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Police will be out in force during the long weekend as part of Operation Arid, which aims to combat a traditional Labour Day spike in road trauma.

Senior Sergeant Russell Tharle, of Warrnambool police, said extra officers were rostered on this weekend to assist in Port Fairy and target driver behaviour across the south-west.

He said those officers would be on the road from Friday through to Monday with a focus on drink-driving, driver distraction and speeding.

“We would ask all motorists to plan their drives and take two-hour breaks when they feel tired so everyone can have a safe and enjoyable long weekend,” Senior Sergeant Tharle said.

Portland road policing sergeant Ryan Nelson said tuna were being caught in small numbers off Portland and he expected an influx of anglers.

“The tuna are definitely out there and there will be a lot of fishermen on the roads this weekend,” he said.

Senior Sergeant Tharle also warned that automatic number plate recognition (ANPR) will be used in the Warrnambool area during coming weeks.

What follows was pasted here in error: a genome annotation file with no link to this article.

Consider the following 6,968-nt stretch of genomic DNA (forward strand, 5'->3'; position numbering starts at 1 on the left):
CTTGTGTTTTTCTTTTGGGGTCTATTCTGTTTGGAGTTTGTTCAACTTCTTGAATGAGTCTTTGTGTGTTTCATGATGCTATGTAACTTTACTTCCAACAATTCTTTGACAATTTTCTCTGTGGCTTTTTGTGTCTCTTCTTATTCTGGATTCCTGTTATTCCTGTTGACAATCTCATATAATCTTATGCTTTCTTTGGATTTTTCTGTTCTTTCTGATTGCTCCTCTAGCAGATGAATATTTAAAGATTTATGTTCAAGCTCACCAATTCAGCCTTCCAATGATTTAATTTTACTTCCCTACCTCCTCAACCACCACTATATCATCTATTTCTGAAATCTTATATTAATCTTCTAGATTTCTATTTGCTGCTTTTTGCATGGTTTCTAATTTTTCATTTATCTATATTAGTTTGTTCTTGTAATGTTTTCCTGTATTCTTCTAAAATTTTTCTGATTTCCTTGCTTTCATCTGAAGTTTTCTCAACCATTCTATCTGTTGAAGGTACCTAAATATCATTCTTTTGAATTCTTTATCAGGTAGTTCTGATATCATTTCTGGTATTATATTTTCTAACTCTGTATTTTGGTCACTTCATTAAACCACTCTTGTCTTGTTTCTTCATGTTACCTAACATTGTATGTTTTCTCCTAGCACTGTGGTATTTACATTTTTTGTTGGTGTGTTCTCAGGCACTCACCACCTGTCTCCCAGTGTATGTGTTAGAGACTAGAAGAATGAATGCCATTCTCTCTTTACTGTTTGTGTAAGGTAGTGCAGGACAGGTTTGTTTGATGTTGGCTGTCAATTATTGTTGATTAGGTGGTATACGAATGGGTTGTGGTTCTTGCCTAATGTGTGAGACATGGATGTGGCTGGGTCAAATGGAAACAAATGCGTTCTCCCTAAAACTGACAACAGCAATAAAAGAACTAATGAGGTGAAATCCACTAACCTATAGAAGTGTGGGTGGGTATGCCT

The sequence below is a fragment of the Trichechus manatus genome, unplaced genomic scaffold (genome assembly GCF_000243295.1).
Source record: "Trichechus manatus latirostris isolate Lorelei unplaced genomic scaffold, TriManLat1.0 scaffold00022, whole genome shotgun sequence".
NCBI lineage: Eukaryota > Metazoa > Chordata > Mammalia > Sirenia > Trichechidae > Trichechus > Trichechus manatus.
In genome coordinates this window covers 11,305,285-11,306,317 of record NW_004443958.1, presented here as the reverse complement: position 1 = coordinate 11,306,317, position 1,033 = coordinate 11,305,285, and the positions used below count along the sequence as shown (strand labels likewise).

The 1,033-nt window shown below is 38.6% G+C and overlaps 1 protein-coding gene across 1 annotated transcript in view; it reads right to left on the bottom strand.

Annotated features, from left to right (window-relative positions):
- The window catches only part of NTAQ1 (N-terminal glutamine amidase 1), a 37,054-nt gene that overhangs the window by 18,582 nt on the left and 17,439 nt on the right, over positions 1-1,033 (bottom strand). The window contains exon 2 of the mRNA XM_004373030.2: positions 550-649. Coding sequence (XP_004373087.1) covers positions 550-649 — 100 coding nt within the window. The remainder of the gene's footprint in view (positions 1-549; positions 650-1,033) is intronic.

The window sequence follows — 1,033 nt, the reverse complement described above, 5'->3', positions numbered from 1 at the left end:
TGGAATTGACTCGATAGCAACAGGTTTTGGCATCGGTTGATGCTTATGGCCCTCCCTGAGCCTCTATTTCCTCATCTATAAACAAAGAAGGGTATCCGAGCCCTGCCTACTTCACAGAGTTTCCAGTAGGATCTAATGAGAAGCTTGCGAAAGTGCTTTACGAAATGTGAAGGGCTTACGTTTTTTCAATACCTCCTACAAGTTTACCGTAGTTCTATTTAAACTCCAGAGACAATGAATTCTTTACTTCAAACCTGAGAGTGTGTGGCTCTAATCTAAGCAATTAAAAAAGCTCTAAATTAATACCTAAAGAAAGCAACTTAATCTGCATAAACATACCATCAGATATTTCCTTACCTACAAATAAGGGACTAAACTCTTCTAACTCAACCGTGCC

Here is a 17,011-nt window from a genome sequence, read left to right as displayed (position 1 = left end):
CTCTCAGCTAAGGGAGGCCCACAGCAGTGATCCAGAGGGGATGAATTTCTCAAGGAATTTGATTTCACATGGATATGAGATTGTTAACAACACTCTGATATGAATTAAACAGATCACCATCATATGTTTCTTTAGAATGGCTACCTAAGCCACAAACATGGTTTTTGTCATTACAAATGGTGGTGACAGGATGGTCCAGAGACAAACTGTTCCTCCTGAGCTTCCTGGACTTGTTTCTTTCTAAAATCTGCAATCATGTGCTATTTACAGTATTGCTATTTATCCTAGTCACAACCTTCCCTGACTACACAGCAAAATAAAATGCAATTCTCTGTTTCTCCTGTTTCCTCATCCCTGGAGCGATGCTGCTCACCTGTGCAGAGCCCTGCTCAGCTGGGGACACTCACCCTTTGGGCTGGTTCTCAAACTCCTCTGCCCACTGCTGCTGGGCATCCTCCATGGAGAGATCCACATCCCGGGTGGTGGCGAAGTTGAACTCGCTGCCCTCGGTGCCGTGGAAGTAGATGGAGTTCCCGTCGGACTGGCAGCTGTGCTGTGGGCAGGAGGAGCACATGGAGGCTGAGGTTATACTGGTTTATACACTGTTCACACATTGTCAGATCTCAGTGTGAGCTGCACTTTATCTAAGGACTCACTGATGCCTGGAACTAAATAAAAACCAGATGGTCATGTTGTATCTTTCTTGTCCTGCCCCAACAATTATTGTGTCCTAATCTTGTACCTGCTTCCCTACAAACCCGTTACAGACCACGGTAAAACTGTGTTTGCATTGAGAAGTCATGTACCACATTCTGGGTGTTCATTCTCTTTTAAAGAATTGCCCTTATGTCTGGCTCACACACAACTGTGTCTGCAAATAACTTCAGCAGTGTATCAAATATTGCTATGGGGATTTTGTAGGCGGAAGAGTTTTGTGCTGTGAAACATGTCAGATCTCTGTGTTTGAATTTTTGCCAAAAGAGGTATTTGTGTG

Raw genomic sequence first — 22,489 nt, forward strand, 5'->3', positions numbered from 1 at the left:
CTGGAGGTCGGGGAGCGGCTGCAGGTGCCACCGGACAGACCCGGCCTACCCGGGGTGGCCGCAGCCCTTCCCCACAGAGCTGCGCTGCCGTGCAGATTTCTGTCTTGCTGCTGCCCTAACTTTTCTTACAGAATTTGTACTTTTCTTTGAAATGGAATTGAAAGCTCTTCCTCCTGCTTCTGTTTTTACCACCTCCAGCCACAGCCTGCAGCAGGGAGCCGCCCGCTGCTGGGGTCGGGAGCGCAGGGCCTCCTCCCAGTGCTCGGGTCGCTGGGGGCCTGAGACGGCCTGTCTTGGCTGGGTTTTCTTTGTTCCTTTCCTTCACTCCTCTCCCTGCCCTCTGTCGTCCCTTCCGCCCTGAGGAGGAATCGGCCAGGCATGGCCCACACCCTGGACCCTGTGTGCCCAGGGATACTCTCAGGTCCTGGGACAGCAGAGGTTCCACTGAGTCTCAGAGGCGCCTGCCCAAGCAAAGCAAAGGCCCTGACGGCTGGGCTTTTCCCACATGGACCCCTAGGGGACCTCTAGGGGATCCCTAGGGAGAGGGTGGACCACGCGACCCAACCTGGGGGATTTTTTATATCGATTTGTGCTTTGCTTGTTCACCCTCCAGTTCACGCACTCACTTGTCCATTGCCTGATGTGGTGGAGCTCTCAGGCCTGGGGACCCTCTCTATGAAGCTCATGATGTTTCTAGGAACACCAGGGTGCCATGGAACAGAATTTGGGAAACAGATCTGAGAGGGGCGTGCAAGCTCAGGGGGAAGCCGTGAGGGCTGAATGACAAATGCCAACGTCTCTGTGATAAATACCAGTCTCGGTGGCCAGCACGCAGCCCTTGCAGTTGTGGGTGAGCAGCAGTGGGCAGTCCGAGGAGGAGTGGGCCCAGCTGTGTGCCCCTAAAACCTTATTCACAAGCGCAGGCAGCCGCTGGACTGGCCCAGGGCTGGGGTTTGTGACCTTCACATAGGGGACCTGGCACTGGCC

He said the ANPR system detected stolen vehicles, stolen registration plates, vehicle whereabouts, unlicensed drivers, drivers with an interlock condition and unregistered vehicles. Every police vehicle will act as a mobile booze bus and motorists can be breath-tested and drug-tested anywhere and any time.

Meanwhile, fatigue and speed will be the focus of a new six-month campaign by police and the Moyne and Warrnambool Road Users Group.

Victoria Police south-west road safety advisor Acting Senior Sergeant Sean Halley said both issues had been prominent in recent collisions across the region. He said it would target drivers attending carnivals, festivals and those travelling to and from the south-west on holiday.